Prof Bernard Roy Jerome Simpson

Prof Bernard Roy Jerome Simpson DPhil FFARCS MRCS LRCP LMSSA DObs DA

20/11/1922 to 23/06/2012

Place of birth: Newport, Wales

Nationality: British

CRN: 560784

Also known as: Roy

US citizen from 1991

Education and qualifications

General education

Acton Technical College, London; The London Hospital Medical School

Primary medical qualification(s)

LMSSA, 1949

Initial Fellowship and type

FFARCS by Examination

Year of Fellowship


Other qualification(s)

DObs, RCOG, 1951; DA(RCP&S), 1955; DPhil, Oxford, 1964 (Thesis: Effects of anaesthesia on old people)

Professional life and career

Postgraduate career

During 1950 Roy was casualty officer and house physician at The London, then obstetric house surgeon at Hillingdon Hospital. In 1952 he went to Canada as resident anaesthetist at Queen Elizabeth Hospital, Montreal before serving in the Royal Canadian Airforce as obstetrician and anaesthetist until 1957. Returning to the UK he was Nuffield Research Assistant with Sir Robert Macintosh in Oxford for three years, this followed by a year (1961-2) as assistant professor at McGill University back in Canada. Exact dates during this time are notclear, but in 1962 he was appointed research fellow in anaesthetics and thoracic surgery at The London, becoming consultant anaesthetist the following year, and professor & chair of the department in 1968. Seven years later he accepted the position of chief of department at Baylor University Medical Center, Dallas, Texas, taking so many colleagues with him that London’s ‘Evening Standard’ newspaper asked if the last doctor to leave could please turn out the lights! He stepped down as chief in 1989 and retired in 1993.

Professional interests and activities

Fiercely competitive, and a stickler for detail, Roy was hugely successful in Oxford, London and Dallas. He was the only clinician to achieve a DPhil during Macintosh’s time, and also completed a study of postoperative epidural analgesia in patients with respiratory deisease, being among the first to show that proper pain relief can improve the outcome from surgery. In London he developed a very successful clinical service, including an ITU (his preferred term), and academic department, also producing an early cerebral function monitor and a seminal paper salvaging halothane’s reputation from frequent accusations of causing hepatitis. In Dallas, he fought many political battles, all with the aim of producing, as in London, a successful academic department and a high quality service to patients. He introduced the ‘Grand Round’ concept to ITU (although not all the trainees seem to have ‘enjoyed’ his interrogations!) and a training programmes for technicians.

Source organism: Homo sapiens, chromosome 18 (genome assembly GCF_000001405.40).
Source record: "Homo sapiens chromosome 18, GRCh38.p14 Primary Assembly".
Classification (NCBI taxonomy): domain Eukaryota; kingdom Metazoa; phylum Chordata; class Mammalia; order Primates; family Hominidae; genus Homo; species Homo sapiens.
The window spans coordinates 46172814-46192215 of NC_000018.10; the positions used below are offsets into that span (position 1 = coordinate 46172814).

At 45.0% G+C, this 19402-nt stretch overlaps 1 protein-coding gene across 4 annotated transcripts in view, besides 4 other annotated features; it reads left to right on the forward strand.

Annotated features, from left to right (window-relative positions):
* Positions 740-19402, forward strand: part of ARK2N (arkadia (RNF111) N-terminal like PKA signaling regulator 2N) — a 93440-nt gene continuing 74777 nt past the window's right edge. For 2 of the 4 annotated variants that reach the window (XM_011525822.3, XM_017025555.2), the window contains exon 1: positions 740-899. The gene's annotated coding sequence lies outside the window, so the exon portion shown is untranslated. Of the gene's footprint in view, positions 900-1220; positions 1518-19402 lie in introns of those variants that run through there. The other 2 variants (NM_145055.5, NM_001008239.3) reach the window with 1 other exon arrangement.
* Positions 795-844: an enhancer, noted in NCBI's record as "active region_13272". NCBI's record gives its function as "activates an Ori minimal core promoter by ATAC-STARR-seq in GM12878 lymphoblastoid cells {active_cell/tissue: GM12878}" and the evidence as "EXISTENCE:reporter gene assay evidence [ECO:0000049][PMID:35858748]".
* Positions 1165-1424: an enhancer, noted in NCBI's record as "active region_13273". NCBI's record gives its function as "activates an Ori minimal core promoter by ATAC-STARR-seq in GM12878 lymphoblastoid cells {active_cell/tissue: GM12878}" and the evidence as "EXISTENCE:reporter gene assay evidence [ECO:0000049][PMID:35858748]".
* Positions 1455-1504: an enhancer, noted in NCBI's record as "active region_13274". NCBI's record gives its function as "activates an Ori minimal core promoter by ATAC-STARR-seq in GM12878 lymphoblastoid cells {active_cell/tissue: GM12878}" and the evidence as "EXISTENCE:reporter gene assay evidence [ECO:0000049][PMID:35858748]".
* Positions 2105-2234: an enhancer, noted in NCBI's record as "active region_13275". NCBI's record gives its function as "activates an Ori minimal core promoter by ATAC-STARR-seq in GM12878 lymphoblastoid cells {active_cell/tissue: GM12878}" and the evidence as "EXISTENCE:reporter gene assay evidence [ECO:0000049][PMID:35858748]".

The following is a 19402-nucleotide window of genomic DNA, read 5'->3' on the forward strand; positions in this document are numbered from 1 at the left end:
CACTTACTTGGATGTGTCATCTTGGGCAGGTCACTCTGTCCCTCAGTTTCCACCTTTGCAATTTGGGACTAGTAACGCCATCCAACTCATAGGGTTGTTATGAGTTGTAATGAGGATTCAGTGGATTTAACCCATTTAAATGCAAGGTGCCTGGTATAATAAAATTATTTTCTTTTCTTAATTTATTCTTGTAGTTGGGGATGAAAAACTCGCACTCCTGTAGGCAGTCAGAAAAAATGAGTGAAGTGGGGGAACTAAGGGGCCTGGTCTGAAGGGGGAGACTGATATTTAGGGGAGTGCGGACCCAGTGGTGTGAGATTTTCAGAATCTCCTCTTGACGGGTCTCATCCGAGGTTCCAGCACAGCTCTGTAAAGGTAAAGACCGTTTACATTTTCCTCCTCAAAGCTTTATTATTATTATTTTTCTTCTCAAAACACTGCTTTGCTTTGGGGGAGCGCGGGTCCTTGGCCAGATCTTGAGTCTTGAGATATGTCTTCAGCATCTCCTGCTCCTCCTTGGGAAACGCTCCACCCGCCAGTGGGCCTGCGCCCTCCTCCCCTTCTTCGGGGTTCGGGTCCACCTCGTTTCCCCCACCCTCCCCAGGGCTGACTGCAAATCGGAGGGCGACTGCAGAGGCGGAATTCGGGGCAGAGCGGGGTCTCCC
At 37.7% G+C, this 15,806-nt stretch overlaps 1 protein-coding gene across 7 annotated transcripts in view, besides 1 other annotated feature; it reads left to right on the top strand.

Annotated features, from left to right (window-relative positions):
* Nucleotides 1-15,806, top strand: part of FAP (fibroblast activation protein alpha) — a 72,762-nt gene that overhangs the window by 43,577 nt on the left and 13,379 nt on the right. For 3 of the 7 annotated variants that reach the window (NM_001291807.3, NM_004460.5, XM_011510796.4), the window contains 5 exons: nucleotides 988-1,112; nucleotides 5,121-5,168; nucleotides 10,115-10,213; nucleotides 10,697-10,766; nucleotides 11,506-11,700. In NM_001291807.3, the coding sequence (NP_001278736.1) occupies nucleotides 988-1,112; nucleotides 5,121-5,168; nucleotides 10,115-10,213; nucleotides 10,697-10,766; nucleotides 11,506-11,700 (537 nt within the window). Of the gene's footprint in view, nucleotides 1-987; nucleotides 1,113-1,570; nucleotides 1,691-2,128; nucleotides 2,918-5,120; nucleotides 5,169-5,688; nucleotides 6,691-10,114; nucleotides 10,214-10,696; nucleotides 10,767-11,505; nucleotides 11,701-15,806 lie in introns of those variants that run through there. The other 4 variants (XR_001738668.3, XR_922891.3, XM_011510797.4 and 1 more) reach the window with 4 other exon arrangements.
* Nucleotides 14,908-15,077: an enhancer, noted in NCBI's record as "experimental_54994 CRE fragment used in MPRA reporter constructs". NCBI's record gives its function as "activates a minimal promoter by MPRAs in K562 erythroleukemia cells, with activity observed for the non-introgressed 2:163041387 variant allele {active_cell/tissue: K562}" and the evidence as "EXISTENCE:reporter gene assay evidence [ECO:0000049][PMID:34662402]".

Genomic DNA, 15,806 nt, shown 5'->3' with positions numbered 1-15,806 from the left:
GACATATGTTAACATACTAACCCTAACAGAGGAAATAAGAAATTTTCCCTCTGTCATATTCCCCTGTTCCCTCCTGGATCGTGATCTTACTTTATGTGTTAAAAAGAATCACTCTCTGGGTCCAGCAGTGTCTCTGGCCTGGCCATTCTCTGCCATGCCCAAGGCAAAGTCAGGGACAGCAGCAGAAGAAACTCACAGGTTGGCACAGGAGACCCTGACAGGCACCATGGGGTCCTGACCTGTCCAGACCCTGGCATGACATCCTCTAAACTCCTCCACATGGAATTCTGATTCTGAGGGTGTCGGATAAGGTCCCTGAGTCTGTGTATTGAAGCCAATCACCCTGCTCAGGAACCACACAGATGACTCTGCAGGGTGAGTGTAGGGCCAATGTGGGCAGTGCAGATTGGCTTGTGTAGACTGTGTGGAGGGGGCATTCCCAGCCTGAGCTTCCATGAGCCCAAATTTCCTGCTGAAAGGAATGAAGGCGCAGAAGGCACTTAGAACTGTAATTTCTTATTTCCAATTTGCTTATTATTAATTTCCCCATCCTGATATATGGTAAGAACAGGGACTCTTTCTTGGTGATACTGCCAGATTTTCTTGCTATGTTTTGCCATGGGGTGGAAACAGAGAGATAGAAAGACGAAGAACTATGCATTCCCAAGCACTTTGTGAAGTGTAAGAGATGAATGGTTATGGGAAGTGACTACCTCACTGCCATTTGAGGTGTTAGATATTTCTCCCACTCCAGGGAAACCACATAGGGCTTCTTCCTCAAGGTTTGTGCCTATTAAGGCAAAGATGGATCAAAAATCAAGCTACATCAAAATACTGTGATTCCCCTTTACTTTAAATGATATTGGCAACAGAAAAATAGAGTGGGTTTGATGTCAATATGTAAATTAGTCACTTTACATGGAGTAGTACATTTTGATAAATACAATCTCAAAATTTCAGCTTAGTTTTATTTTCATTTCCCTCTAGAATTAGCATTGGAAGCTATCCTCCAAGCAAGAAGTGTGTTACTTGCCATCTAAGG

Other biographical information

A successful athlete, he was reserve sprinter for the UK at the 1948 London Olympics, and played rugby for both Harlequins & Newport. Married (on a Thursday, Saturdays were for rugby!) to Ann, they had three children: Jane, Tim & Robert.

Author and Sources

Author: Drs Michael Ramsay & Peter Walling

Sources and any other comments: Obituary. BMJ 2012; 345: 35 – the photograph here, of Simpson as a young man, is copyright of Queen Mary College, University of London | Beinart J. A History of the Nuffield Department of Anaesthetics 1937-1987. Oxford: OUP, 1987 | The London Hospital Medical School Archive | McGill University Archive